Atterbury, Lewis (2)

Atterbury, Lewis eldest son of the preceding, was born at Caldecot, in Bucks, on the 2d of May, 1656. He was educated at Westminster School under Dr. Busby, and at Christ Church, Oxford. He was ordained deacon in September, 1679. In 1683 he served as chaplain to Sir William Pritchard, lord-mayor of London. In February, 1684, he was instituted rector of Symel, in Northamptonshire. In 1691 we find him lecturer of St. Mary Hill, in London; Soon after his marriage he settled at Highgate, where he supplied the pulpit of the reverend Mr. Daniel Lathom, on whose death, in June, 1695, he became pastor of the chapel. He had a little before been appointed one of the six preaching chaplains to the princess Anne of Denmark at Whitehall and St. James's, which place he continued to supply after she came to the crown, and likewise during part of the reign of George 1. To help the poor of his parish, he studied physic; and after acquiring considerable skill, practiced gratis among his poor neighbors. In 1707 the queen presented him to the rectory of Shepperton, in Middlesex, and in March, 1719, the bishop of London collated him to the rectory of Hornsey. In 1720, on a report of the death of Dr. Sprat, archdeacon of Rochester, he applied to his brother to succeed him. The bishop giving his brother some reasons why he thought it improper to make him his archdeacon, the doctor replied, "Your lordship very well knows that Lanfranc, archbishop of Canterbury, had a brother for his archdeacon, and that Sir Thomas More's father was a puisne judge when he was lord chancellor. And thus, in the sacred history, did God himself appoint that the safety and advancement of the patriarchs should be procured by their younger brother, and that they, with their father, should live under the protection and government of Joseph." In answer to this, the bishop informs his brother that the archdeacon was not dead, but well, and likely to continue so. He died, however, soon after; and on the 20th of May, 1720, the bishop collated Dr. Brydges, the duke of Chandos's brother, to the archdeaconry, after writing thus in the morning to the doctor: "I hope you are convinced, by what I have said and written, that nothing could have been more improper than the placing you in that post immediately under myself. Could I have been easy under that thought, you may be sure no man living should have had the preference to you." To this the doctor answered: ".... There is some show of reason, I think, for the non-acceptance, but none for the not giving it. And since your lordship was pleased to signify to me that I should overrule you in this matter, I confess it was some disappointment to me . . . . I hope I shall be content with that meaner post in which I am; my time at longest being but short in this world, and my health not suffering me to make those necessary applications others do, nor do I understand the language of the present times; for I find I begin to grow an old-fashioned gentleman, and am ignorant of the weight and value of words, which in our times rise and fall like stock." This correspondence is creditable to the bishop, at least.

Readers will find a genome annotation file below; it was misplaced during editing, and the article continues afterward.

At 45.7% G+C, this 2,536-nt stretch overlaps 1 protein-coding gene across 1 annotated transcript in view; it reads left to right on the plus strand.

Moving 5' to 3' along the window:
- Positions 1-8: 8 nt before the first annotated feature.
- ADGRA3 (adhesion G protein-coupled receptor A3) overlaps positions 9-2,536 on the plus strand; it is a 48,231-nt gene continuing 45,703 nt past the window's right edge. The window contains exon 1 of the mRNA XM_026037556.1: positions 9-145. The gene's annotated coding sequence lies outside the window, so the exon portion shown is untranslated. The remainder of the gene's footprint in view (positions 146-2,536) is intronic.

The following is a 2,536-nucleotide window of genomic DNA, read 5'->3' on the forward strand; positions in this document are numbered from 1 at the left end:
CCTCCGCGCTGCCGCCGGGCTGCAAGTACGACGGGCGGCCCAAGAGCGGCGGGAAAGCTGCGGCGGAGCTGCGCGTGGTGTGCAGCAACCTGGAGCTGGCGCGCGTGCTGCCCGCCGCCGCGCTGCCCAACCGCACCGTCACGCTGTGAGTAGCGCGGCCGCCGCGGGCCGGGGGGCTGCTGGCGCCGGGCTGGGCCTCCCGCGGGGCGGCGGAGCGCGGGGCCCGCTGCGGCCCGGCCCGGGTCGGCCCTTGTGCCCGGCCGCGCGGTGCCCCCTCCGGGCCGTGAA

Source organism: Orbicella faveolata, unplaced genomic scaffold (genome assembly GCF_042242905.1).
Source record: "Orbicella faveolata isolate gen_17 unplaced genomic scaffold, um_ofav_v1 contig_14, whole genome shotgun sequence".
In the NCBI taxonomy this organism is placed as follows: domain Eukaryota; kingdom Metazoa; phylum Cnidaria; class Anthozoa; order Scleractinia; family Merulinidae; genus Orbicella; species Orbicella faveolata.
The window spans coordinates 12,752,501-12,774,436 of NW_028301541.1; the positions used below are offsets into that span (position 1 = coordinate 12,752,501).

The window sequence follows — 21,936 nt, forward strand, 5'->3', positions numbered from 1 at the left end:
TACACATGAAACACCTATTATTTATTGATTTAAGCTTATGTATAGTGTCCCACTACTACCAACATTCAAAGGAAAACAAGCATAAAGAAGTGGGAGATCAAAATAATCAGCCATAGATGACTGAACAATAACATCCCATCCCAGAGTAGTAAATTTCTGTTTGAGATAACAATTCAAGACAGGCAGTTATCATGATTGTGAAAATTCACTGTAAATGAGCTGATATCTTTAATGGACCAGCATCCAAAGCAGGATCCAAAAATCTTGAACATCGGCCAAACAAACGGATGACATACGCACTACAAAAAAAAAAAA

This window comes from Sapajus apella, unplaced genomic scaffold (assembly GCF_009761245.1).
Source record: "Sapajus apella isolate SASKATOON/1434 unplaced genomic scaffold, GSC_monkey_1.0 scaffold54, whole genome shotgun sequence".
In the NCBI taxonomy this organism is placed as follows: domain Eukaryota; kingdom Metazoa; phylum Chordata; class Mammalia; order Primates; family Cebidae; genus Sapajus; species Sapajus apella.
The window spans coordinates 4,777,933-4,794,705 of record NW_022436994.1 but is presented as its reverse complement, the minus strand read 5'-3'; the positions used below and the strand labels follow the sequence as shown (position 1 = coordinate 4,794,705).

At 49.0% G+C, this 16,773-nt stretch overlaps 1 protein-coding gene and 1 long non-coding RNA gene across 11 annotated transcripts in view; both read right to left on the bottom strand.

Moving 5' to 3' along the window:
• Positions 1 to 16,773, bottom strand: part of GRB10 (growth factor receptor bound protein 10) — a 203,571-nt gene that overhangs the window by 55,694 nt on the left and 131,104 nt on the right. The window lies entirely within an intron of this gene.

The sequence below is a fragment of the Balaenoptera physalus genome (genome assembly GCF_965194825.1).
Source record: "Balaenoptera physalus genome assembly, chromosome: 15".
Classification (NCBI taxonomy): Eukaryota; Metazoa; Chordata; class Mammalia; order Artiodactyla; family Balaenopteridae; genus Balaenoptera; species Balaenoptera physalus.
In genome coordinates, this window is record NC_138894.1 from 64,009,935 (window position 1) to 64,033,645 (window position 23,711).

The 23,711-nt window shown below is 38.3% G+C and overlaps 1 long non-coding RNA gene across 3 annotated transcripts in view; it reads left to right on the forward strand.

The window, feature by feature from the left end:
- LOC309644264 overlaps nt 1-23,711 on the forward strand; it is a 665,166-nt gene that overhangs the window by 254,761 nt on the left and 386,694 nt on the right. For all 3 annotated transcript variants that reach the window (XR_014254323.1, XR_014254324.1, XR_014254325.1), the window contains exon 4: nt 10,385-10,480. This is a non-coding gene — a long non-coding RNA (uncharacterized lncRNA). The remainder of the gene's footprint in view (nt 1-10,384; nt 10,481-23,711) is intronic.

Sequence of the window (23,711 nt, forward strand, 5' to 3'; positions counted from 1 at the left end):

Dr. Atterbury died at Bath, October 20 1731. He published Twelve Sermons (London, 1720, 8vo): — Tens Sermons (Lond. 1699, 8vo): — Select Sermons, edited by Yardley, with a life of Dr. Atterbury (2 vols. 8vo, 1745): — Letters on the Council of Trent; and several translations from the French. In his will he gave some few books to the libraries at Bedford and Newport, and his whole collection of pamphlets, amounting to upward of two hundred volumes, to the library of Christ Church, Oxford. He charged his estate forever with the payment of ten pounds yearly to a schoolmistress to instruct girls at Newport-Pagnel, which salary he had himself in his lifetime paid for many years. He remembered some of his friends, and left a respectful legacy of one hundred pounds to his "dear brother, in token of his true esteem and affection," as the words of the will are, and made the bishop's son Osborn (after his granddaughter, who did not long survive him) heir to all his fortune. — New Genesis Biog. Dictionary, 1, 377; Biographica Britannica, vol. 1.

 
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